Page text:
A glimpse into his background offers the reasons why he felt it necessary to be so duplicitous.
Firstly, his family, who originally hail from Guadalupe, are very religious and protecting them was the player's self-confessed initial motivation in deceiving all and sundry. At school, he was often reluctant to speak, lest he make a mistake in front of his peers.
Secondly, he was overly conscious of the fidelity owed to those who had accelerated his remarkable rise through the rugby ranks. A cousin of the France and Arsenal centre-back, William Gallas, Bastareaud began playing rugby at the age of seven and his progress was spotted early on by the French federation.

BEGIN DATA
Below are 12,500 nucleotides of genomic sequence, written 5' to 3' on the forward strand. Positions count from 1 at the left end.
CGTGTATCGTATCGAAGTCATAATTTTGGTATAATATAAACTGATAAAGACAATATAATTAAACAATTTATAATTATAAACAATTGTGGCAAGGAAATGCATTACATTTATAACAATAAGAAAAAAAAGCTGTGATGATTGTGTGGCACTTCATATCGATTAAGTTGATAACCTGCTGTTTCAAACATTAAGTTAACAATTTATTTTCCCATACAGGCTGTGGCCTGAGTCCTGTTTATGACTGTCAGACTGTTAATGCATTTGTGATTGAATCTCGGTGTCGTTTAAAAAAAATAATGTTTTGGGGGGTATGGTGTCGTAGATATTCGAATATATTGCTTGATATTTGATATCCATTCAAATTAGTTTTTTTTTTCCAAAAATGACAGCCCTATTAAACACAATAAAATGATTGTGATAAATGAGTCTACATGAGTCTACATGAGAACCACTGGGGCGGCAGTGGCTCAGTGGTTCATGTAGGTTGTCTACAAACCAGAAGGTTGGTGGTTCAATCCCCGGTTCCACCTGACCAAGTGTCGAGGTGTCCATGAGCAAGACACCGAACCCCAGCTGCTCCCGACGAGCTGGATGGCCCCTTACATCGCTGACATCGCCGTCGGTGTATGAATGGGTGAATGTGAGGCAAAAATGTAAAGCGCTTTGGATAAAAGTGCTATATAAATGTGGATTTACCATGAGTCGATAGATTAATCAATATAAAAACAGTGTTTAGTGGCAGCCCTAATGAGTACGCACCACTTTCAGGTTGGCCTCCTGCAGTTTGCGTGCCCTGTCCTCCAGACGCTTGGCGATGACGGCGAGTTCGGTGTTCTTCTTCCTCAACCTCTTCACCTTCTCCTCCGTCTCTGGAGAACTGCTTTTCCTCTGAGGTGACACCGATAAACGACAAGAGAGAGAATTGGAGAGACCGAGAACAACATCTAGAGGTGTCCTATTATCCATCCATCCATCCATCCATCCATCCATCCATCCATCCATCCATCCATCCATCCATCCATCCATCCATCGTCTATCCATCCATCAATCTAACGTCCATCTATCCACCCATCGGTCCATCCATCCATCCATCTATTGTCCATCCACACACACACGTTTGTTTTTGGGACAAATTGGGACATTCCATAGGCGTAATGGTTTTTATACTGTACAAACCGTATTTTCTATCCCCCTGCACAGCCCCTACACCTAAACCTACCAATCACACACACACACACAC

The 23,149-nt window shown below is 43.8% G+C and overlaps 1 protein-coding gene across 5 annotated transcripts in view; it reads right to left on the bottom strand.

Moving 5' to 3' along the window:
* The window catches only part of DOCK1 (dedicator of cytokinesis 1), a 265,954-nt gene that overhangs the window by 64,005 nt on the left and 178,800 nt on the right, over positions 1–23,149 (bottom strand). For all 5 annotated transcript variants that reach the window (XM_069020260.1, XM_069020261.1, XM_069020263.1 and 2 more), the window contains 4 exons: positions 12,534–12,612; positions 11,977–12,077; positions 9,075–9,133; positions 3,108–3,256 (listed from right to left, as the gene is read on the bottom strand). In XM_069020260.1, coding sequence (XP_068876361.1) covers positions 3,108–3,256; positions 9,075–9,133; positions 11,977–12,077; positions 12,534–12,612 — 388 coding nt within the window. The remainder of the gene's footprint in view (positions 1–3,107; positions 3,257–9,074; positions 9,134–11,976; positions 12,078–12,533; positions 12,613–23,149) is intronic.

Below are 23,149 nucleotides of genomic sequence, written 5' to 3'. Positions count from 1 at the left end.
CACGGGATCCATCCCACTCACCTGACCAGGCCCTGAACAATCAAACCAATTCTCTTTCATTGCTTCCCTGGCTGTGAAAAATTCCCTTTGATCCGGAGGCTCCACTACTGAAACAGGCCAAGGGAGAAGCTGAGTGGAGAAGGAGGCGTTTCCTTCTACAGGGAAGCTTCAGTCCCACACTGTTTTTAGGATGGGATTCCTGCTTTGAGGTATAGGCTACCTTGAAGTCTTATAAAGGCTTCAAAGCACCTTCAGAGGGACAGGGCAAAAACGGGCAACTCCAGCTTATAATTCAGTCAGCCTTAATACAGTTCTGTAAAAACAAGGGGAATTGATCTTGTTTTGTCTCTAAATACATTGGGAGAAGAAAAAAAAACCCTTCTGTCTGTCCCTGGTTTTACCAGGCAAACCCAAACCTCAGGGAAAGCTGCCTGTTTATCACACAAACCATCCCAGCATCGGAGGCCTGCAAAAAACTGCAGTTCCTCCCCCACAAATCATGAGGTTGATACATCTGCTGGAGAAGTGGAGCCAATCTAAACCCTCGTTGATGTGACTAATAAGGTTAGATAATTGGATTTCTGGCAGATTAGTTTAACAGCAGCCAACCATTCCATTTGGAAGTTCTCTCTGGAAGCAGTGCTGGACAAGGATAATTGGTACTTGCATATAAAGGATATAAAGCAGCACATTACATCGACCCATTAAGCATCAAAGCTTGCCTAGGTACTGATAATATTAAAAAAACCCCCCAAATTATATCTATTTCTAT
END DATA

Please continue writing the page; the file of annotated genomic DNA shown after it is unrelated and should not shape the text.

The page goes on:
A product of Creteil rugby club, he burst on to the scene at the 2007 U-19 World Cup in Belfast. Former France coach Bernard Laporte selected him in his squad for a tour to Australia that year when he was still playing amateur rugby with Massy, a third division outfit in the Paris suburbs.
He was slated to join Stade Francais, but he had to withdraw because of an injury. Their flamboyant and controversial owner, Max Guazzini, would soon get his man.
Viewed through the twin prisms of his family upbringing and his rapid professional graduation, it was clear that Bastareaud had a lot to lose last summer. And when it looked like he might lose it all, he clearly reached a point where what remained -- his own life -- seemed worthless to him.
"I was overcome with shame," he would say later.
Mercifully, he declined a drastic final solution and sought professional guidance within a psychiatric unit.